Yuti, Yūti: 9 definitions
Yuti means something in Hinduism, Sanskrit, the history of ancient India, Marathi. If you want to know the exact meaning, history, etymology or English translation of this term then check out the descriptions on this page. Add your comment or reference to a book if you want to contribute to this summary article.
Jyotisha (astronomy and astrology)Source: Wikibooks (hi): Sanskrit Technical Terms
Yuti (युति).—1. Union 2. Junction. Note: Yuti is a Sanskrit technical term used in ancient Indian sciences such as Astronomy, Mathematics and Geometry.
Jyotisha (ज्योतिष, jyotiṣa or jyotish) refers to ‘astronomy’ or “Vedic astrology” and represents the fifth of the six Vedangas (additional sciences to be studied along with the Vedas). Jyotisha concerns itself with the study and prediction of the movements of celestial bodies, in order to calculate the auspicious time for rituals and ceremonies.
India history and geogprahySource: Cologne Digital Sanskrit Dictionaries: Indian Epigraphical Glossary
Yūti.—cf. sva-sīmā-tṛṇa-yūti-gocara-paryanta (IE 8-5); also written as pūti; a word of uncertain import; probably, ‘[land] reserved [for growing grass, etc.]’ Cf. go-yūti, tṛṇa-yūti, kāṣṭha -yūti. Note: yūti is defined in the “Indian epigraphical glossary” as it can be found on ancient inscriptions commonly written in Sanskrit, Prakrit or Dravidian languages.
The history of India traces the identification of countries, villages, towns and other regions of India, as well as royal dynasties, rulers, tribes, local festivities and traditions and regional languages. Ancient India enjoyed religious freedom and encourages the path of Dharma, a concept common to Buddhism, Hinduism, and Jainism.
Languages of India and abroad
Marathi-English dictionarySource: DDSA: The Molesworth Marathi and English Dictionary
yuti (युति).—f S Junction in general. 2 In astronomy. Conjunction of sun and moon. 3 In arithmetic. Sum.Source: DDSA: The Aryabhusan school dictionary, Marathi-English
yuti (युति).—f Junction. Conjunction of Sun and Moon.
Marathi is an Indo-European language having over 70 million native speakers people in (predominantly) Maharashtra India. Marathi, like many other Indo-Aryan languages, evolved from early forms of Prakrit, which itself is a subset of Sanskrit, one of the most ancient languages of the world.
Sanskrit-English dictionarySource: DDSA: The practical Sanskrit-English dictionary
Yuti (युति).—f. [yu-ktin]
1) Union, junction.
2) Being endowed with.
3) Gaining possession of.
4) Sum, addition.
5) (In astr.) Conjunction.
6) The total number.
Derivable forms: yutiḥ (युतिः).
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Yūti (यूति).—f. Mixing, union, junction, connection; करोमि वो बहिर्यूतीन् पिधद्ध्वं पाणिभिर्दृशः (karomi vo bahiryūtīn pidhaddhvaṃ pāṇibhirdṛśaḥ) Bk.7.69.
Derivable forms: yūtiḥ (यूतिः).Source: Cologne Digital Sanskrit Dictionaries: Shabda-Sagara Sanskrit-English Dictionary
(-tiḥ) 1. Joining, uniting. 2. Obtaining possession of. 3. A conjunction, (in astro.) 4. (In arith.) Addition. E. yu to join, ktin aff.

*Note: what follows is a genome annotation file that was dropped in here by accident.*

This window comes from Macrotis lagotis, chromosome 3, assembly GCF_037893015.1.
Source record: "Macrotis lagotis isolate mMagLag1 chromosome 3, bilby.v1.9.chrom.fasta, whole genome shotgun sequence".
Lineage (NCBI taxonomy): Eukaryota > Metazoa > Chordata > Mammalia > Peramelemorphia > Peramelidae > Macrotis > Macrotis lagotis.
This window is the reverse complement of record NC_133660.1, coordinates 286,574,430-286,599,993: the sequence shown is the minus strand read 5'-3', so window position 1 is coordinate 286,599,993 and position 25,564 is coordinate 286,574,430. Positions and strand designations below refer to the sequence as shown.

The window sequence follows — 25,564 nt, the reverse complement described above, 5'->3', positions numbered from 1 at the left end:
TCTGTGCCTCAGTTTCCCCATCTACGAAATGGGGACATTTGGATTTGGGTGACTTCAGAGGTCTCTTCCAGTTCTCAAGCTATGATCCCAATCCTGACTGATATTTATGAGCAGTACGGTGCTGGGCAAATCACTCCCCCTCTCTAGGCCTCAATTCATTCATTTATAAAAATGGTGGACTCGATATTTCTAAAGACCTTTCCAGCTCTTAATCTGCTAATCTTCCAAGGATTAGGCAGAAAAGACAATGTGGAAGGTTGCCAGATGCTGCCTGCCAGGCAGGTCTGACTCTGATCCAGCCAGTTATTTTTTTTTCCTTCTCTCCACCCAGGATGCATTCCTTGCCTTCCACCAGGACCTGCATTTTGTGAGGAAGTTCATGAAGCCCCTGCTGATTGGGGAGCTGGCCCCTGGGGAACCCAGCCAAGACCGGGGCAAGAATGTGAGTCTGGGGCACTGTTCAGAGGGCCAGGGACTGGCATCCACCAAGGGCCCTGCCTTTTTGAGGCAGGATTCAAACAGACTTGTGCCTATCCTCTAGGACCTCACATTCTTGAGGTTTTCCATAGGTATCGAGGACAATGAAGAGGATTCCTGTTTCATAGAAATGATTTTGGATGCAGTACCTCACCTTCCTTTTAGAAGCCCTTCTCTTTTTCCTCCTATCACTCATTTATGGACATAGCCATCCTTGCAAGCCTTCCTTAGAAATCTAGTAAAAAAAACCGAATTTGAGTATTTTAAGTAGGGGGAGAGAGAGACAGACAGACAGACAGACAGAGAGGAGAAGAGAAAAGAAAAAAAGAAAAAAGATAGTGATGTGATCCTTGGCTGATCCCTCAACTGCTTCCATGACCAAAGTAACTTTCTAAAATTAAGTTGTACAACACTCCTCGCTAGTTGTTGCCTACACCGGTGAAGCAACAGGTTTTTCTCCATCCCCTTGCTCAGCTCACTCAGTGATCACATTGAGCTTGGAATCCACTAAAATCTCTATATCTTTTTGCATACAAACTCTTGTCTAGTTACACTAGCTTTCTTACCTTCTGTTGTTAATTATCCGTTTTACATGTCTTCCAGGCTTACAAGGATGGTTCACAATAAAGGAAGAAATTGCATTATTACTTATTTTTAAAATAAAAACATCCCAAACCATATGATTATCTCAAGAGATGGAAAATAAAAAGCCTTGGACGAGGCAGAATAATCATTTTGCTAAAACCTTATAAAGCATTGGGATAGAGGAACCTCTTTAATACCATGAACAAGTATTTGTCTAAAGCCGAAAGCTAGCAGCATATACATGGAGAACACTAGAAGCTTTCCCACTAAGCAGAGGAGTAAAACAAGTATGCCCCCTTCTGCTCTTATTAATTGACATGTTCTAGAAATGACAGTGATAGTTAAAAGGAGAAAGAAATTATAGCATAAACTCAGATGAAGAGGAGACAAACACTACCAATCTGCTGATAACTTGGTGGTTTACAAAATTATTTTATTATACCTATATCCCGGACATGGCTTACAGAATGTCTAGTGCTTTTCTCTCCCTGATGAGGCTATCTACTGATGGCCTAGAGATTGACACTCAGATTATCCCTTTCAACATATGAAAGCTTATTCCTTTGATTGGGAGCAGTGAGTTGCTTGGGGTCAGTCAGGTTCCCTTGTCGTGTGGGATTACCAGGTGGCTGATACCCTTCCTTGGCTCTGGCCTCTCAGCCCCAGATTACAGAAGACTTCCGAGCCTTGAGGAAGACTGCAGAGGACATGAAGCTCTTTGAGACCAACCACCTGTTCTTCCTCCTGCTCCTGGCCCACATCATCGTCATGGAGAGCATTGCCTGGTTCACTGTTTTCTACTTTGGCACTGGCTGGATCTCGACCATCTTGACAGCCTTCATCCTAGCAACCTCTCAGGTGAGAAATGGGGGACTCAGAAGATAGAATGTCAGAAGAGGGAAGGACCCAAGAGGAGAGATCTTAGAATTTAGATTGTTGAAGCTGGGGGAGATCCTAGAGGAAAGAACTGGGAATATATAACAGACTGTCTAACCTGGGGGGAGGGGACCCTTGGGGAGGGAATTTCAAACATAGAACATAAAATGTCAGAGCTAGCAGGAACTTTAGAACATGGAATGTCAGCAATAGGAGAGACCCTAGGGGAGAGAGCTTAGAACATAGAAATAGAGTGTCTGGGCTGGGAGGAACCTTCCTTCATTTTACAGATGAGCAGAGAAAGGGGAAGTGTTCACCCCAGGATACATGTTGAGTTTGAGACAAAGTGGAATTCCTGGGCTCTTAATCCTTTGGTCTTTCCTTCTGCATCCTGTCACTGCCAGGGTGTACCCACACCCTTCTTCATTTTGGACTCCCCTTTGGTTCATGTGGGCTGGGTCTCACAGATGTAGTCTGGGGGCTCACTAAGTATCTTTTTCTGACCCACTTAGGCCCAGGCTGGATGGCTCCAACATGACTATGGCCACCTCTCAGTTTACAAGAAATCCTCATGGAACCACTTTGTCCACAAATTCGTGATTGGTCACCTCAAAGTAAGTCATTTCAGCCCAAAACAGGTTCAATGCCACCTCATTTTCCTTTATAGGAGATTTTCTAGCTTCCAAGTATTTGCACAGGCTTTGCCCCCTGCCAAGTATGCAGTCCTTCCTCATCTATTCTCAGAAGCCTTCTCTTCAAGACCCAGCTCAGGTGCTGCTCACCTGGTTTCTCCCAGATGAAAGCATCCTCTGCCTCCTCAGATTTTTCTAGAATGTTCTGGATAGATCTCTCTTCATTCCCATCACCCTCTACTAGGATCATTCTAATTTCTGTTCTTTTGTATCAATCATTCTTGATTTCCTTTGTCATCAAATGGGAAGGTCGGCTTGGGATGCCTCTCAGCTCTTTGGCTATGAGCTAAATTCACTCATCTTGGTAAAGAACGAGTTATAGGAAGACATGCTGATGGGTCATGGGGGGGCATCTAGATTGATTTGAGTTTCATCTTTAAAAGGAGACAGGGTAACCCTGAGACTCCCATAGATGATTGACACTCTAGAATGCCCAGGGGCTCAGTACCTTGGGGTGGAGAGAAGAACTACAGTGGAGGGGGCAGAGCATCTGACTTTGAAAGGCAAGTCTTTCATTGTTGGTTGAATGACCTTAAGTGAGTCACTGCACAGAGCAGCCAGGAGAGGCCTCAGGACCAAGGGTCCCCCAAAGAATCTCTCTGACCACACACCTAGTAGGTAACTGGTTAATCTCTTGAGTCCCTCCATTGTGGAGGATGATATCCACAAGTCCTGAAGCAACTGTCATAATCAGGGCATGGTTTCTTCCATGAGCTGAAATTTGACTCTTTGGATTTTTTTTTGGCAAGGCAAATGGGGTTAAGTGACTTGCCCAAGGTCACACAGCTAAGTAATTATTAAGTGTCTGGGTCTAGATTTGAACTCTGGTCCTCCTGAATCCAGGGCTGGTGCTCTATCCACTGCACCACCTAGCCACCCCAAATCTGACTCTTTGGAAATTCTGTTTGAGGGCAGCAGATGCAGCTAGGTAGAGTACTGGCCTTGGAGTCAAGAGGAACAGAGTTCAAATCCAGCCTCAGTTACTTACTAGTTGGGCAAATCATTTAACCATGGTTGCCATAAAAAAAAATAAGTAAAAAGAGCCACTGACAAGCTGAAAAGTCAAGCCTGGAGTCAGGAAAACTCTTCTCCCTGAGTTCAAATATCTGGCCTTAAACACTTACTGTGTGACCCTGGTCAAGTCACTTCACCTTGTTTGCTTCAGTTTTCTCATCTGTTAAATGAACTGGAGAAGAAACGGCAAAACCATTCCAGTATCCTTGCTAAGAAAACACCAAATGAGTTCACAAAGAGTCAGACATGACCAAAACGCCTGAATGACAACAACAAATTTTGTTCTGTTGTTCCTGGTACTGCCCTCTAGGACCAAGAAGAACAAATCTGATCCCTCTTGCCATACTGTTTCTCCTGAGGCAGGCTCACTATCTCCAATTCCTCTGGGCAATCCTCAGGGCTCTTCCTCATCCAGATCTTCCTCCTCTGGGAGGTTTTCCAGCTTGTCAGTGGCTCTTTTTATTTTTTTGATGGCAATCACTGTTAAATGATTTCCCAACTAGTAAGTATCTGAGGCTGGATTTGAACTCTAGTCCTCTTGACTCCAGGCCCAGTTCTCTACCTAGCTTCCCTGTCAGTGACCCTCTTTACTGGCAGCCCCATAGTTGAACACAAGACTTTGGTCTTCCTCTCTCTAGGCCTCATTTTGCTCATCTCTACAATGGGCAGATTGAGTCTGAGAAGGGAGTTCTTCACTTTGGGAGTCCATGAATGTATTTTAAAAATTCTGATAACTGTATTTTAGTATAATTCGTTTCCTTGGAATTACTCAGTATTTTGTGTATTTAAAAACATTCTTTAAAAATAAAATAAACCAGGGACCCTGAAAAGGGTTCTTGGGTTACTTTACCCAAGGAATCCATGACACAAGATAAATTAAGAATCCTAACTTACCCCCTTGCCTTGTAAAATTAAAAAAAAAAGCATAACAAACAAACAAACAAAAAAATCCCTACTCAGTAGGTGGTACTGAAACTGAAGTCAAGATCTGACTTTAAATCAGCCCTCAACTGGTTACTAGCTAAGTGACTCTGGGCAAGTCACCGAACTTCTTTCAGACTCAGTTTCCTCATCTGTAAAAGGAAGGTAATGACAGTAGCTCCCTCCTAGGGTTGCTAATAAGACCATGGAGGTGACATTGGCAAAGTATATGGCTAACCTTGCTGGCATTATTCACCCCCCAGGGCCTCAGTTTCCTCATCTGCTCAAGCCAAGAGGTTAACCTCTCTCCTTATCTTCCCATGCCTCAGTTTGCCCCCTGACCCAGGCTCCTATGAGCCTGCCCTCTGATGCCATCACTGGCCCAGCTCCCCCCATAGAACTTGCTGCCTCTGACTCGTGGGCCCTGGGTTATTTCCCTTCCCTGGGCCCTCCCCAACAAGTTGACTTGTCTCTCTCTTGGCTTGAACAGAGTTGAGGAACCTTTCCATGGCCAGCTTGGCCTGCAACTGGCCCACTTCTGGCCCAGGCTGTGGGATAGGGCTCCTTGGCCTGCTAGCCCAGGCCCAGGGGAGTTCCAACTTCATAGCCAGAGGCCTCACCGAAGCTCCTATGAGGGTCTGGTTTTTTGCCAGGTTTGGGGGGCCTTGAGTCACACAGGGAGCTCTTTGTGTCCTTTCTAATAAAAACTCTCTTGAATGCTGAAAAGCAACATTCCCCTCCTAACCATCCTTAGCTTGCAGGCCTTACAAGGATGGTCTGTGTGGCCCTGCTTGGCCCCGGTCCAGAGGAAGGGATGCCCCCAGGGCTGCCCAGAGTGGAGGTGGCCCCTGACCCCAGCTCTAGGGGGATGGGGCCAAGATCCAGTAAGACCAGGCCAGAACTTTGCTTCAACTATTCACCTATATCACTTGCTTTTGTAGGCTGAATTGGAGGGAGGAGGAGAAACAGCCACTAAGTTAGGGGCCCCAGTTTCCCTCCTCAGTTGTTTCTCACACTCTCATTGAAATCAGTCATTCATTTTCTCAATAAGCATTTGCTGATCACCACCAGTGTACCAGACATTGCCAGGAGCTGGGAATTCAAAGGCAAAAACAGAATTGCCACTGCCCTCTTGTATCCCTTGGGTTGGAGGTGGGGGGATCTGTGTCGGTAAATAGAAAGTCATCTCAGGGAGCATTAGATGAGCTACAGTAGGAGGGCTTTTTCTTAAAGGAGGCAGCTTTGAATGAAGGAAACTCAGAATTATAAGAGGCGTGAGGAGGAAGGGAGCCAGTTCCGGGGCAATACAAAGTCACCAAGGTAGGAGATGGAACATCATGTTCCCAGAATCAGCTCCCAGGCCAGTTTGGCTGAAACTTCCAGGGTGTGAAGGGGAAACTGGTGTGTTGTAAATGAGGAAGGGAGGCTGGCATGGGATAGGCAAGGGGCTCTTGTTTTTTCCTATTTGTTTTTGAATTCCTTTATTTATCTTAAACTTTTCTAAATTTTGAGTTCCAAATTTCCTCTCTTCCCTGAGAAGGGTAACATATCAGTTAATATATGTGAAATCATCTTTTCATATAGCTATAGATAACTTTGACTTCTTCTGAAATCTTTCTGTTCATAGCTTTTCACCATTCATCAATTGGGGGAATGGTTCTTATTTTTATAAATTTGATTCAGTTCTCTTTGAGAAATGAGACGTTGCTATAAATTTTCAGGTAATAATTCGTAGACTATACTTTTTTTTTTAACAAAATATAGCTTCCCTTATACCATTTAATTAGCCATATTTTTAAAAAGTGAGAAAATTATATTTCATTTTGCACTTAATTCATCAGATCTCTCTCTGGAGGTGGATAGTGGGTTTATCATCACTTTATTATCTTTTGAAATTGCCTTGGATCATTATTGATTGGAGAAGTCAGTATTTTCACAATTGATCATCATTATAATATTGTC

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(-tiḥ) Joining, mixing. E. yu to join, aff. ktic, and the vowel made long.Source: Cologne Digital Sanskrit Dictionaries: Benfey Sanskrit-English Dictionary
Yūti (यूति).—i. e. yu + ti, f. Mixing.Source: Cologne Digital Sanskrit Dictionaries: Cappeller Sanskrit-English Dictionary
Yuti (युति).—[feminine] union with, possession of ([instrumental] or —°).Source: Cologne Digital Sanskrit Dictionaries: Monier-Williams Sanskrit-English Dictionary
1) Yuti (युति):—[from yu] f. uniting, junction, union or meeting with (in [astronomy] ‘conjunction’), [Sūryasiddhānta; Varāha-mihira’s Bṛhat-saṃhitā]
2) [v.s. ...] the being furnished with or obtaining possession of ([instrumental case] or [compound]), [Varāha-mihira’s Bṛhat-saṃhitā]
3) [v.s. ...] the sum, total number, [Sūryasiddhānta]
4) [v.s. ...] the number to be added, [Bījagaṇita]
5) Yūti (यूति):—See goand bahir-yūti.
Sanskrit, also spelled संस्कृतम् (saṃskṛtam), is an ancient language of India commonly seen as the grandmother of the Indo-European language family. Closely allied with Prakrit and Pali, Sanskrit is more exhaustive in both grammar and terms and has the most extensive collection of literature in the world, greatly surpassing its sister-languages Greek and Latin.
See also (Relevant definitions)
Starts with: Yutikha.
Ends with (+77): Achiradyuti, Aciradyuti, Adhikaracyuti, Adyuti, Agavyuti, Ahimadyuti, Amitadyuti, Amritadyuti, Antaryuti, Antyuti, Anusyuti, Apracyuti, Avayuti, Bahiryuti, Brihaddyuti, Candradyuti, Chandradyuti, Churvyuti, Chyuti, Curvyuti.
Full-text (+11): Go-yuti, Bahiryuti, Grahayuti, Svayuti, Kashtha-yuti, Trina-yuti, Sva-sima-trina-yuti-gocara-paryanta, Avayuti, Grahasamagama, Grahayoga, Sva-sima-trina-kashtha-yuti-gocara-paryanta, Sa-madhuka-cuta-vana-vatika-vitapa-trina-yuti-gocara-paryanta, Prayuti, Gandhayuti, Avayutya, Viyuti, Trina-puti, Yuthi, Puti, Samyuti.
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